Anne and Liz have worked hard to define who they are both as individuals and in relationship to their twin. “Even though we come from the same genetic code, as soon as we were born, we started to live separate experiences,” comments Anne. “There were nature and nurture. We were impacted by how we were treated by family, in classrooms…. The different experiences changed me both emotionally and physically. And while we look a lot alike, even physically there are many differences. My face is longer and narrower. I weigh less. We have different smiles and different color eyes. Some people think we look like regular sisters although a lot of people think we look like twins.”
Liz acknowledges, “Defining my identity and working on individuation have taken a lot of my energy. It has been a big focus for me. Being a twin was a nice base to have. I don’t think I have wrestled with my twinship being a source of identity confusion as much as Anne. The only times I’ve wrestled with it are when people have negative perceptions.”
“Being a twin has been the impetus to explore my identity,” says Anne. “I’m a very reflective person. There’s so much more to explore, to reflect on because I’m a twin. The world puts the question to me — how are you different from your sister if you look so much alike? I take that cue from the world and reflect on it.”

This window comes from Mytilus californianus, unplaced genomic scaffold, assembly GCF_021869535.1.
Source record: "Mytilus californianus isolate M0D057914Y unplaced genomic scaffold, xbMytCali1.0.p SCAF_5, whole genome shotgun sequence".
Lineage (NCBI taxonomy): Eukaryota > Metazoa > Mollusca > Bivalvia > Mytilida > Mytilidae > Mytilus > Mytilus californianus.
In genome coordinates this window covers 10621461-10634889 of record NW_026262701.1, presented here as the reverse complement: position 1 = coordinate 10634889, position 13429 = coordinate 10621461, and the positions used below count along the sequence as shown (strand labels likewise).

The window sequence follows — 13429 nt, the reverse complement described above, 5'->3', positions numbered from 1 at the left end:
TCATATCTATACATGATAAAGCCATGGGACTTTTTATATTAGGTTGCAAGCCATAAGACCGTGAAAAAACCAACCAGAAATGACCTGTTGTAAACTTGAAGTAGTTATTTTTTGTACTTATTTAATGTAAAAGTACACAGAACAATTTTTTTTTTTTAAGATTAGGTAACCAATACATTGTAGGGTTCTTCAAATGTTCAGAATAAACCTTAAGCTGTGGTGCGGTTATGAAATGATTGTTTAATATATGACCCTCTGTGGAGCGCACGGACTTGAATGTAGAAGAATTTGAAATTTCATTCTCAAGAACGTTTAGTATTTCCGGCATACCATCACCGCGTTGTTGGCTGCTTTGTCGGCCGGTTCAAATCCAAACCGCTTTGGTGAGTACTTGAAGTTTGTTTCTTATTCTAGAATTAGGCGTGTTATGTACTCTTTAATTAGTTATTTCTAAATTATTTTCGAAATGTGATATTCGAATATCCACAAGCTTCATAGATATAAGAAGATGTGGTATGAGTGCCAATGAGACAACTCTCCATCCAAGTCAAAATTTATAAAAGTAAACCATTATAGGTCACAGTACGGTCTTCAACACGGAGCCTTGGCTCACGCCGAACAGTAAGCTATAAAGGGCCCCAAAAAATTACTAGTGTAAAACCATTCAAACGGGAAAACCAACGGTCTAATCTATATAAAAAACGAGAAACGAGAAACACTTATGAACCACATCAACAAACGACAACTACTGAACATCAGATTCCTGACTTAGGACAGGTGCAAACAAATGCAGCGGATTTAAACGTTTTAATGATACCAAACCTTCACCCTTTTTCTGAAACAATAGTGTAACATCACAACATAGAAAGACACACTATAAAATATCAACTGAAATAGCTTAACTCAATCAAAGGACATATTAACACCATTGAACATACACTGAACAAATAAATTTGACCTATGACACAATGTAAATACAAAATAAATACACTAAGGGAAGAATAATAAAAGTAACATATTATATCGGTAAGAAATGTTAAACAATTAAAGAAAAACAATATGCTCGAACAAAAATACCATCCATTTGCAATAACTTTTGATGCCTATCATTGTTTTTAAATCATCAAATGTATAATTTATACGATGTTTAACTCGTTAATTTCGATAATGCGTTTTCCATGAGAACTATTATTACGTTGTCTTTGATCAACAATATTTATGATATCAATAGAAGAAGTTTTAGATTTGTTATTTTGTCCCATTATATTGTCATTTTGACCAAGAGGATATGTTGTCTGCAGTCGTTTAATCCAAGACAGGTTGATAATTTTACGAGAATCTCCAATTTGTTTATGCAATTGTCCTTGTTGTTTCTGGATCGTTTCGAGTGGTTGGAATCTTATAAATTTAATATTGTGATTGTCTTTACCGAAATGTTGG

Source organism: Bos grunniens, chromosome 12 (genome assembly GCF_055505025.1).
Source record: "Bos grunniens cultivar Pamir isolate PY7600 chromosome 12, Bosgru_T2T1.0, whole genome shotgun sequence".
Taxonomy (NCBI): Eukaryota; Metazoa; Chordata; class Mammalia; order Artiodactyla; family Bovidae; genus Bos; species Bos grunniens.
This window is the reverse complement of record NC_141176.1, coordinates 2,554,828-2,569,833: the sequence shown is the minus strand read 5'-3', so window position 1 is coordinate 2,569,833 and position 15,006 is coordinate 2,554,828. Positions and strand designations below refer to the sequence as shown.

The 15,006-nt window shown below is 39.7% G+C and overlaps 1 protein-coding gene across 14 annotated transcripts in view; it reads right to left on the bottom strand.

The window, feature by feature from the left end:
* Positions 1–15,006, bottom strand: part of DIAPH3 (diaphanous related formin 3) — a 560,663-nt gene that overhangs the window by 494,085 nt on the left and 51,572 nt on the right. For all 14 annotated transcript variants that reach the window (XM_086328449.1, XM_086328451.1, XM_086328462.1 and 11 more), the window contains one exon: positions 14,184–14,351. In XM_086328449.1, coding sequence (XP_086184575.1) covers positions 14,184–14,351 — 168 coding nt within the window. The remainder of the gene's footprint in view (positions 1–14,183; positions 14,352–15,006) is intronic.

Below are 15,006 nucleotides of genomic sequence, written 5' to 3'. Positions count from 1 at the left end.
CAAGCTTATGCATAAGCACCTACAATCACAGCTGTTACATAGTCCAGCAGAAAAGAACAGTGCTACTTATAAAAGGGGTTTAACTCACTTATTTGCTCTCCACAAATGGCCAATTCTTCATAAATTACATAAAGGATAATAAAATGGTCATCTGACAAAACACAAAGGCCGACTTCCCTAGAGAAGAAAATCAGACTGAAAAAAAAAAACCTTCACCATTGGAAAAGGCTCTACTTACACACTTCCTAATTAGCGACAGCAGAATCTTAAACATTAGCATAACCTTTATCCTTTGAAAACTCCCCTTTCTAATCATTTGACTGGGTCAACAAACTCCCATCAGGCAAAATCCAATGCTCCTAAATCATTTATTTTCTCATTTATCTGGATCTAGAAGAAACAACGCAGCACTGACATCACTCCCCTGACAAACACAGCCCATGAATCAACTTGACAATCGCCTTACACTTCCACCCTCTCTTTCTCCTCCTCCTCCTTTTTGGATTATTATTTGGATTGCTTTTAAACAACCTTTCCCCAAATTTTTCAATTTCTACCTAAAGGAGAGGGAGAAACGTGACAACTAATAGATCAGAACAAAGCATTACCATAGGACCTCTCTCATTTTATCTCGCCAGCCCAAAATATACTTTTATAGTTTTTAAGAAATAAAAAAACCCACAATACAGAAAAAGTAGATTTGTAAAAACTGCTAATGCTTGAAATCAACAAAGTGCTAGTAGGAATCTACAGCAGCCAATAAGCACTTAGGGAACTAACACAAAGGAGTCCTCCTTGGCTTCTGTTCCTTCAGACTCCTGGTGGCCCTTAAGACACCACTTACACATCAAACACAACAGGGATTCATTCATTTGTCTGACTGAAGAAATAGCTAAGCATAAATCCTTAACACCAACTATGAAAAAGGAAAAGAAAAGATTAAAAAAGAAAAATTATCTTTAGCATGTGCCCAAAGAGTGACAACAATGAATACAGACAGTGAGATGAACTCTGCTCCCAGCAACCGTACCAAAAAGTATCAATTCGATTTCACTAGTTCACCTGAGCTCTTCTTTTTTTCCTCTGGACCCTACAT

Derek also recognizes the work he has had to do to individuate and define his own sense of self. “Being a twin made it harder for me to have my own clear sense of self. It was harder for me to have a sense of deserving — I need this, I want this, I’m going to get this. My life was more about the WE than about the I. I think, overall, it meant that my sense of self developed later than it would have if there weren’t a twin.
Derek continues, “Being a twin has accentuated what I think is people’s natural desire to work together, to communicate with people and to be in synch with folks around them. Because I always had my brother there to count on, it did have an impact on my independence, my individuality. I had a sense of self but I also had a sense of the two of us that was intertwined. This was more so when I was a child than now. It impacted my risk taking. Because my brother was there for me I could use him to help me solve problems, to think about things. The two of us as a unit helped each other through difficulties growing up. Because I didn’t have to do those things on my own, I developed a different set of skills than I think would have as a single-born person. We would balance and work with each other even when we didn’t realize we were doing that. We understand that more now looking back than when we were in it.”